It wasn’t until several years after I’d graduated and moved on to college and my professional life that I was able to digest all the wonderful things I experienced in those four years. I’d gained new friends, learned to play new instruments, traveled, and performed around the country on band trips. I played rock songs at basketball games, sang in a jazz choir, and formed a school-sanctioned rock band. The catalyst for all those great memories was a teacher who found a way to inspire his students to meet new challenges head-on because he truly believed his students could succeed.

What sets people who teach fine arts apart from those who teach other disciplines is that many of these individuals are artists themselves. Before teaching high school students how to prepare for a Christmas concert, Mr. Browne was the front man for a punk rock band and a member of his university’s drumline. On that day in the eighth grade, he spoke to us not just as a high school music teacher, but as someone with a deep love for music as an art form. Every new piece of music, intricate marching choreography, and lesson he taught was an extension of his own experiences and passion for music he’d developed as a performer.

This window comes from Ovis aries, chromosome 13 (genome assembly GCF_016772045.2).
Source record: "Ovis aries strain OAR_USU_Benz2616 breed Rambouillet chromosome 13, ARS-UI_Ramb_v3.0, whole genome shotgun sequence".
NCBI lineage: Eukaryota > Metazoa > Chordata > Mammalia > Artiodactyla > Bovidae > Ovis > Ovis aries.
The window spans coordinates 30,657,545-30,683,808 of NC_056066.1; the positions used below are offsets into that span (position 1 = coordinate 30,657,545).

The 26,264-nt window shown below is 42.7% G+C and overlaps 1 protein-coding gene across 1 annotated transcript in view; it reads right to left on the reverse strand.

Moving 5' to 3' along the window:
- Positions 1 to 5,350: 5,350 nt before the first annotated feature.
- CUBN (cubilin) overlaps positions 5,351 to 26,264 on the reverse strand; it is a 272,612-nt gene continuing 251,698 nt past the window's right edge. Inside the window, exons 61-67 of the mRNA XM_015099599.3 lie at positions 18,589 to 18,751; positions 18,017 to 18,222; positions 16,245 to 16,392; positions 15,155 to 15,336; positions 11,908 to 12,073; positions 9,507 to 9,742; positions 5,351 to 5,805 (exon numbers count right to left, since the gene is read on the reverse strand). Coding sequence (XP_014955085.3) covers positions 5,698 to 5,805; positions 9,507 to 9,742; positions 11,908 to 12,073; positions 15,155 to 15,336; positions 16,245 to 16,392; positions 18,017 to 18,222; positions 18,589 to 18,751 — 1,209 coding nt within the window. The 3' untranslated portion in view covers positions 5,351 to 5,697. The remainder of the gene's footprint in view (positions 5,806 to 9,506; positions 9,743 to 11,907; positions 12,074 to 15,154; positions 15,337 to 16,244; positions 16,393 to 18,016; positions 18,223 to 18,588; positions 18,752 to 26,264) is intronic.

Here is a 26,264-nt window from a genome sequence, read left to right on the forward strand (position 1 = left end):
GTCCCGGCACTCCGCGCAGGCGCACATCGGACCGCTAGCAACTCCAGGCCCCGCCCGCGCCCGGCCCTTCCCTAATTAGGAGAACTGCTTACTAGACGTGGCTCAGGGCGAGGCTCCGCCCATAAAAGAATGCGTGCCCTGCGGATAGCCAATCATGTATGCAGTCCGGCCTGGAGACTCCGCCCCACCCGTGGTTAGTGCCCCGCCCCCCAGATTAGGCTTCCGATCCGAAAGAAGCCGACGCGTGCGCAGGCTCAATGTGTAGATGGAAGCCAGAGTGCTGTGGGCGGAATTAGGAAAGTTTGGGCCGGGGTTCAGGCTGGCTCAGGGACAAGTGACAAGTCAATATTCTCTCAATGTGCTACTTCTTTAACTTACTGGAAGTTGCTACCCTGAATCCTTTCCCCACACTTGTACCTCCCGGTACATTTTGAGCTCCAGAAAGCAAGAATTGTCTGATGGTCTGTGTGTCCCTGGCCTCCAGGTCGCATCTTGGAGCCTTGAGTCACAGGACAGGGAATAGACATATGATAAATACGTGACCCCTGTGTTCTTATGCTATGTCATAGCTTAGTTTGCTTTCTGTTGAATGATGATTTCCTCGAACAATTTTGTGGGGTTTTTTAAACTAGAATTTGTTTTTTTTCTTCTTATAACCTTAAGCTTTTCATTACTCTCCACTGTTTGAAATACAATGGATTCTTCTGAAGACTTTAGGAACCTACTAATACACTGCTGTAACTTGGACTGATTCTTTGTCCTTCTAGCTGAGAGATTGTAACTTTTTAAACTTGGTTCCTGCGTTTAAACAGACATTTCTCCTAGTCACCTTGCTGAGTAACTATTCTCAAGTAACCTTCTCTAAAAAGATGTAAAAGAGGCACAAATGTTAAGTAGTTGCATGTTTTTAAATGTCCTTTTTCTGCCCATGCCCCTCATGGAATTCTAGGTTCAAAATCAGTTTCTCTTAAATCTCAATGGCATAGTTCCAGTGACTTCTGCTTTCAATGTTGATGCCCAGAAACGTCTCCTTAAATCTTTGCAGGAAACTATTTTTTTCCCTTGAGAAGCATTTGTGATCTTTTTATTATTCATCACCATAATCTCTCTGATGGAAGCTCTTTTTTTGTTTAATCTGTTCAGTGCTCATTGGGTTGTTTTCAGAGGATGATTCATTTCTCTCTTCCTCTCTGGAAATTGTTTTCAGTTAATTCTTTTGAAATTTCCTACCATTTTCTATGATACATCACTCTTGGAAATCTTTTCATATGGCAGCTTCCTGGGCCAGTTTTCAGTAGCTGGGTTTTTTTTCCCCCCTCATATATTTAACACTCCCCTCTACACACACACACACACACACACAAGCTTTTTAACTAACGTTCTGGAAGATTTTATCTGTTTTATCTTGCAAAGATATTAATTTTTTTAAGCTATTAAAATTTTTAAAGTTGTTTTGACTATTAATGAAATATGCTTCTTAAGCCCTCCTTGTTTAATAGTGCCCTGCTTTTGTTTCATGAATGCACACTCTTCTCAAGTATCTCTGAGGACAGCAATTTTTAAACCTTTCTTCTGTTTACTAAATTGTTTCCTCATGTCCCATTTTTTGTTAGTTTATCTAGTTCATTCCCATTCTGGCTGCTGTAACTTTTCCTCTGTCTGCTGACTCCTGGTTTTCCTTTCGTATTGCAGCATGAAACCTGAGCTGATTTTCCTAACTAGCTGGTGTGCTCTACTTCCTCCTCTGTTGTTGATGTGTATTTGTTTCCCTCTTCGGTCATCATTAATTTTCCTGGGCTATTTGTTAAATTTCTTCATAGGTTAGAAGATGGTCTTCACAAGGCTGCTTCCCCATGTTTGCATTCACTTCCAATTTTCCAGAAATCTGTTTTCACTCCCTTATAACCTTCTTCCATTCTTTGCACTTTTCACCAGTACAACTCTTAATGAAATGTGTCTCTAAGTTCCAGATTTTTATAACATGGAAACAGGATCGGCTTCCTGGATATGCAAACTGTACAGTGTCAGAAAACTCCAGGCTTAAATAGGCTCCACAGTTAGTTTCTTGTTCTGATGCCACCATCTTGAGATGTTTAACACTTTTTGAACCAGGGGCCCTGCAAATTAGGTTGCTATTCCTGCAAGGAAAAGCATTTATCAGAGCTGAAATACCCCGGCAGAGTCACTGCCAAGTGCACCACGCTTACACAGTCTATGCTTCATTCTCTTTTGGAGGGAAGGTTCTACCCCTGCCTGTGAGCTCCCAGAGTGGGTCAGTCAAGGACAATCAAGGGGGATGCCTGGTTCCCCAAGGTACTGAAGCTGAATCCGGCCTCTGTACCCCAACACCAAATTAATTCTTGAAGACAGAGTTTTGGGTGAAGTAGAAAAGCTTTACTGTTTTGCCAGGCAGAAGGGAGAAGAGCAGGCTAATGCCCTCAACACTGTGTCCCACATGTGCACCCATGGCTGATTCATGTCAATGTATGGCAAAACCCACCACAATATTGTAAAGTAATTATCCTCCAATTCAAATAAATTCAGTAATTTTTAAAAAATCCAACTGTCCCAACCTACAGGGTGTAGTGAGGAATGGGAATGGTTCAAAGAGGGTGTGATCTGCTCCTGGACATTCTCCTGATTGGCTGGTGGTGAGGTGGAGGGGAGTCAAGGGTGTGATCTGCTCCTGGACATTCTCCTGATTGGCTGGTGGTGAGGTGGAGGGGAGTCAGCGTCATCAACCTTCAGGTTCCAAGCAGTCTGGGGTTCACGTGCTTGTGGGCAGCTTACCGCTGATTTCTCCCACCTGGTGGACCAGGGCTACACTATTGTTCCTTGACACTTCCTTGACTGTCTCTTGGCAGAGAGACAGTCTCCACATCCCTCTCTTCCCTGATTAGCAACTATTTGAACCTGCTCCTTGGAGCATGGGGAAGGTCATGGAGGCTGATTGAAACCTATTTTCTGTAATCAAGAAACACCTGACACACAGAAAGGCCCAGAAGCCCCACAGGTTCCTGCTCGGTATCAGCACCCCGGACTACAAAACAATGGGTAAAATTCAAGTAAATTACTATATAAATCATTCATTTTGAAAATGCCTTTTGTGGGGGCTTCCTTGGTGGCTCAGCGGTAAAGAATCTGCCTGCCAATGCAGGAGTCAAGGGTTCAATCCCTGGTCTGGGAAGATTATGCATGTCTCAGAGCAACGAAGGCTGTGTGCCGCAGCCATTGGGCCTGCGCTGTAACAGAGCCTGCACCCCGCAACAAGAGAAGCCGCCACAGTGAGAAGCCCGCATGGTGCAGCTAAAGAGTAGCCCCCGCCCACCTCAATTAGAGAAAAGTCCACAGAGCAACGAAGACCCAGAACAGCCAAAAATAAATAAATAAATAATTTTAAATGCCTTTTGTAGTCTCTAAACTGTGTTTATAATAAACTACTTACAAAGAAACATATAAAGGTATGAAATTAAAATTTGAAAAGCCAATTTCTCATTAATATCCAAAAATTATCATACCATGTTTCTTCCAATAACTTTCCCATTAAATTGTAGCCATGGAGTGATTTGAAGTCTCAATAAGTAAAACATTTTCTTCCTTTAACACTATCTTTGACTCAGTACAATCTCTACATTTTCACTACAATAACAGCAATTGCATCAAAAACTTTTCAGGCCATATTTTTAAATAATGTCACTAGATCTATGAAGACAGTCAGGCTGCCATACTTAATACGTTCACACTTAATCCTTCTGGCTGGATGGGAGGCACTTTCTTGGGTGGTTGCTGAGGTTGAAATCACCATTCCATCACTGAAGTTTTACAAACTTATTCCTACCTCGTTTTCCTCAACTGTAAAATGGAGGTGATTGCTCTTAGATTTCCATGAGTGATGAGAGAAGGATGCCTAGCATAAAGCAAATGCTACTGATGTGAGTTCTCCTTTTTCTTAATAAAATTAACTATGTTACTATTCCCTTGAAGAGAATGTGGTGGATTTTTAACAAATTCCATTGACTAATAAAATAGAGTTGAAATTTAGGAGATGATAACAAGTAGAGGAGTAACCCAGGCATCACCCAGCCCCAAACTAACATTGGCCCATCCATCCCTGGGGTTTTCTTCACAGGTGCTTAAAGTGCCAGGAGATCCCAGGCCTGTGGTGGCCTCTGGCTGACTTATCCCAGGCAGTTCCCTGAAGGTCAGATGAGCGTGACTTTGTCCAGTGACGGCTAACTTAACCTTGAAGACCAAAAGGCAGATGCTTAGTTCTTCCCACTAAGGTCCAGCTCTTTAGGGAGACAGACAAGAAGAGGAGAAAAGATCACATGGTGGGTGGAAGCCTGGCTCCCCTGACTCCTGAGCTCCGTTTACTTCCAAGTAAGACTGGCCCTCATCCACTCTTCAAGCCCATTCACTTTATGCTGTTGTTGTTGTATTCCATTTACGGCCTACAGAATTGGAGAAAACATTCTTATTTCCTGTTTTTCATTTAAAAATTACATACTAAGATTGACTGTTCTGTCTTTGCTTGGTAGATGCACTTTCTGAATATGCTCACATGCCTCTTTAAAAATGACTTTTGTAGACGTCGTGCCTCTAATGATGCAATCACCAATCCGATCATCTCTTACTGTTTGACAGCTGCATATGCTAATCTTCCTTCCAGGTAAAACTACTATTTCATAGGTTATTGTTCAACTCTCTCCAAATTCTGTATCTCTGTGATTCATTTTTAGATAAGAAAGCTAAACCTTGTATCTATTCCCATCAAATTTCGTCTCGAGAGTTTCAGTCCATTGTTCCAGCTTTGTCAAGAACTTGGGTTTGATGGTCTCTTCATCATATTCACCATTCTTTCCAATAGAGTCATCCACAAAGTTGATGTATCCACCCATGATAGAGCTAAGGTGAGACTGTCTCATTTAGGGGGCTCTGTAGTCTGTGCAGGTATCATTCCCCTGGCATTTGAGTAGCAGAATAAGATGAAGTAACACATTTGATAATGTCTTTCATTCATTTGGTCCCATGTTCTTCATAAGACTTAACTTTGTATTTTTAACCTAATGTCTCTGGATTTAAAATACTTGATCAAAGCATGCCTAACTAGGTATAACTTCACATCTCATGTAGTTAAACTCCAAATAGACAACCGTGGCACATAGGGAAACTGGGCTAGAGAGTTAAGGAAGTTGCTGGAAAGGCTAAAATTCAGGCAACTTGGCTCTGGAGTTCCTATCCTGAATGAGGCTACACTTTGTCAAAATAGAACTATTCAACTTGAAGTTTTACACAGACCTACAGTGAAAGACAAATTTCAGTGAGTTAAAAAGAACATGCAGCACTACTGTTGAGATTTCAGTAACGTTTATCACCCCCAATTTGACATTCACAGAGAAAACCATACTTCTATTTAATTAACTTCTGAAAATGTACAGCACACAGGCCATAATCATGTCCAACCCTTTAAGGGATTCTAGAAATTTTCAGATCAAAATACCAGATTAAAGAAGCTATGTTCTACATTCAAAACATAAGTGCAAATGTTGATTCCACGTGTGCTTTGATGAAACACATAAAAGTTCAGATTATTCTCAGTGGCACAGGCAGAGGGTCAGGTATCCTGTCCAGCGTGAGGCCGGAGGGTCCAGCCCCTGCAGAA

Behind every great work of art are hours of unseen lessons taught by the “Mr. Brownes” of the world—teachers who push their students and give them the opportunity to fail, who provide constructive feedback because they know what it feels like to have made the same mistake in their own practice, and who treat every student as the great artist they could one day be.

Originally published in the Zealousness e-magazine (issue 16) in 2020. Reviewed in 2023.  

Read more education-related articles on our Zealousness blog Education – iN Education Inc. (